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Harry Belafonte (Feb. 1954)

Singing (also: singing ) is the musical use of the human voice and probably the oldest and most original musical form of expression of humans. Singing exists in very different forms, from spontaneous, improvised singing of individual tones or tone sequences to folk songs to art songs , virtuoso art song ( bel canto ) and monophonic, homophonic and polyphonic choral music . Singing is extremely important for music because it combines music and language and uses the emotional expressiveness of the human voice. A distinction is made between pure vocal music (e.g. a cappella chorus music) and instrumental music and combined forms (e.g. cantata , oratorio , opera ).

The term singing includes all forms of musical use of voices by definition, but some forms must be distinguished from ordinary singing. Singers are therefore exclusively referred to as people who hold and hit notes during their singing, and thus the forms of singing to which this property applies are called singing and the forms to which it does not apply are not. In addition to the singers, there are also artists who do not meet this criterion, such as For example : yodelers and beatboxers , who only generate short rhythmic sounds through their voices, or spoken- song artists (e.g. rappers or toasters ) who perform spoken texts in a musical way.

In contrast to speaking, when singing, certain pitches are used within the framework of a given tone system and the singing is mostly organized metrically and rhythmically . For professional singers, adequate voice training , the coordination of the vocal registers and breathing adapted to the musical phrases play a major role.

Generation of the singing voice

Glottis and vocal cords

The same organs are involved in singing as in speaking: diaphragm , lungs , the vocal folds with the vocal cords in the larynx and the vocal tract above the larynx. As with speaking, the voice is generated in particular by the vibrating vocal cords, the sound is mainly formed in the vocal tract. Numerous muscles cause alternating tension in the vocal folds.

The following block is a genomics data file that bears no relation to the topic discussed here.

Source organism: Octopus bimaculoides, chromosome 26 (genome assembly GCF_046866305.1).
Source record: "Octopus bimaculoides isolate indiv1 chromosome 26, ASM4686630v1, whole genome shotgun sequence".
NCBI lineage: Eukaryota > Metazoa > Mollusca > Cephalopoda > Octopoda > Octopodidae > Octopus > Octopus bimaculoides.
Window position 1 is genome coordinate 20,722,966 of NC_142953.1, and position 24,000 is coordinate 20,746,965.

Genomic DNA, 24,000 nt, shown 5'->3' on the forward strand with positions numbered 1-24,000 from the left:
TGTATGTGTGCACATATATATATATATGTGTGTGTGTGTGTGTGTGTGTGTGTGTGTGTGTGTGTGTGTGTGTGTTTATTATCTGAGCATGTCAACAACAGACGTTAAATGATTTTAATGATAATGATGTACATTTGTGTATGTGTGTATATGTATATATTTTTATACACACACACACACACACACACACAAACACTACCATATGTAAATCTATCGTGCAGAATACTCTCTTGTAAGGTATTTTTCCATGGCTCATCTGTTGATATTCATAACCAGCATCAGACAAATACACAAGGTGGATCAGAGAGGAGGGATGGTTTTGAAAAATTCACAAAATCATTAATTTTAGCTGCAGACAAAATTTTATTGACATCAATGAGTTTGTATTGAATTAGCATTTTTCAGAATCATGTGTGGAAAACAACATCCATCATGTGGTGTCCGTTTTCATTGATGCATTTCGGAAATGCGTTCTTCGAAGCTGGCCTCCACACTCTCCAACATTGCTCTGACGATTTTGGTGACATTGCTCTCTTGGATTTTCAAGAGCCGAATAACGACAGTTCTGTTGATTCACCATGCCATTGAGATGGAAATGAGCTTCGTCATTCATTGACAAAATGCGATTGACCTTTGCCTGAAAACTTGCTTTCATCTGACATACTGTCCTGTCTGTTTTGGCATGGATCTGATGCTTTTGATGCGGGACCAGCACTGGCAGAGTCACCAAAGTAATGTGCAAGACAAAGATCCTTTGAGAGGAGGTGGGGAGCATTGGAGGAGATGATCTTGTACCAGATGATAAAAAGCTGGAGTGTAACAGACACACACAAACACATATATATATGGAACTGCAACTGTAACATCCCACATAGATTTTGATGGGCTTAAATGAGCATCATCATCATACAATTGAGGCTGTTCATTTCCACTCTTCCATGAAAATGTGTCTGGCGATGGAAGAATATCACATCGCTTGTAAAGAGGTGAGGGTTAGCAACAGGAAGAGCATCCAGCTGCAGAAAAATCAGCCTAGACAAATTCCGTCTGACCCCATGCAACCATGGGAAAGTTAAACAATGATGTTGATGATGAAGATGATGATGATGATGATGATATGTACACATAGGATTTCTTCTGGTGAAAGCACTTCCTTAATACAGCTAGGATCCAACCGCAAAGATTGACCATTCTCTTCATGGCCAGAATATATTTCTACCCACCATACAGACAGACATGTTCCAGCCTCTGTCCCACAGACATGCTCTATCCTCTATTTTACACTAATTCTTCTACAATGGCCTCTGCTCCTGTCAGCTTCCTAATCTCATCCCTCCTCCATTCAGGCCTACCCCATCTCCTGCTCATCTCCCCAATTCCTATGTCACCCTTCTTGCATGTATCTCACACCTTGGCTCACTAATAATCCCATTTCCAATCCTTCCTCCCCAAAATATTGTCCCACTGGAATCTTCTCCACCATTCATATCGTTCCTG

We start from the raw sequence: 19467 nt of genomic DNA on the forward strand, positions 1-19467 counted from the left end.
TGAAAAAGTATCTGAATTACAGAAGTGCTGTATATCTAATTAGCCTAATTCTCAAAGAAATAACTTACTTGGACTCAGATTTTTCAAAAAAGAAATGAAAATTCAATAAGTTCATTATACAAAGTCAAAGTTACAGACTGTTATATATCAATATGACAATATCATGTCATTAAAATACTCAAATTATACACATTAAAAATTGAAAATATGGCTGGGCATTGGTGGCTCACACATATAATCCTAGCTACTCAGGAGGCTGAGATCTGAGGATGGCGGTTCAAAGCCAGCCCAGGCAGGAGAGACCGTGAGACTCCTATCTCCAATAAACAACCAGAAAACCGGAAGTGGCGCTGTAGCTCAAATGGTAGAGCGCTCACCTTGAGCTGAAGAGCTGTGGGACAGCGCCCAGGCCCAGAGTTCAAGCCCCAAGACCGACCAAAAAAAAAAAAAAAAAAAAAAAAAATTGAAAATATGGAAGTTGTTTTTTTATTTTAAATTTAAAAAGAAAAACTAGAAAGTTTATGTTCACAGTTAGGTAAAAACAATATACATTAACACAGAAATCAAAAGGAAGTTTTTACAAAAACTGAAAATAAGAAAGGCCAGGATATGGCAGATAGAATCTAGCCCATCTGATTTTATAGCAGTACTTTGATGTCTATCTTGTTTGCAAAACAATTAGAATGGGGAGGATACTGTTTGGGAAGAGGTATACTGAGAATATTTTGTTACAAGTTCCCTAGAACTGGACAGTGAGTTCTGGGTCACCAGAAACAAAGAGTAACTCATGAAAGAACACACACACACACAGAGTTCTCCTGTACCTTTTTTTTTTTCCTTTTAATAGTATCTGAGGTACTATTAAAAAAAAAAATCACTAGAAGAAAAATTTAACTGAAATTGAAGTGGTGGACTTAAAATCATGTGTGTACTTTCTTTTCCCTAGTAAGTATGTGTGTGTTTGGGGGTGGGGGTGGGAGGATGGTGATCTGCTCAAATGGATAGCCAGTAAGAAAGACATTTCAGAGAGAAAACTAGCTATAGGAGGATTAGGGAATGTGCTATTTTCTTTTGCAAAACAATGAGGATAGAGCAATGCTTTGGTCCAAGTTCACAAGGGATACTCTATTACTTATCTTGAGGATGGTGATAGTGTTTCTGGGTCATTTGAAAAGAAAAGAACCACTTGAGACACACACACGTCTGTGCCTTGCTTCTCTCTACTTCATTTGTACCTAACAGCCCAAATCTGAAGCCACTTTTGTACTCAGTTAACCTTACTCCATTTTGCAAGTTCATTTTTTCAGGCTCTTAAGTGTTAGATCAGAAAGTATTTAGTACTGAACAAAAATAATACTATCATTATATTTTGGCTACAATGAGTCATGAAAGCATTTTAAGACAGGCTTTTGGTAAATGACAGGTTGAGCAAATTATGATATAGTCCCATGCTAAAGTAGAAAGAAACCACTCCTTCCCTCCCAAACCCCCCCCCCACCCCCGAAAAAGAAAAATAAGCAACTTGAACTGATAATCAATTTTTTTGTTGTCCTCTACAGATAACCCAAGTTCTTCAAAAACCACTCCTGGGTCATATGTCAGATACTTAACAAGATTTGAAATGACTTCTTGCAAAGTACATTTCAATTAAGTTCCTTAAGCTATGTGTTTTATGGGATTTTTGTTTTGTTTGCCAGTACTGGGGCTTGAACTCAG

The length of the vocal cords and their vibrational behavior are primarily responsible for the height of the voice ( pitch ). For example, children initially have a very high-pitched voice that decreases as the vocal cords grow. This growth is significantly more pronounced in boys than in girls, and a broken voice marks the strongest growth phase.

Up until the 18th century, in some cases even up to the beginning of the 20th century, there were castrati who retained their childlike high voice through an operation or mutilation, but who had to pay for this by losing their fertility. Today men with specially trained falsetto sing in a comparable vocal range as countertenor , altus or soprano . The faithful alternative of using boys' voices is also practiced.

Singing with your lips closed is called humming . The air is completely discharged through the nose, which means that only a very small amount of air is vibrated.

The functioning of the human singing voice can be compared , in a simplified manner, with the upholstered pipes (cf. wind instruments and sound ); the pads correspond to the two vocal folds , which are opposite to each other between the thyroid cartilage and two movable cartilages (which together with the cricoid cartilage and the epiglottis form the larynx skeleton ) and are stretched out at a slight upward incline towards each other.

Voice training and singing lessons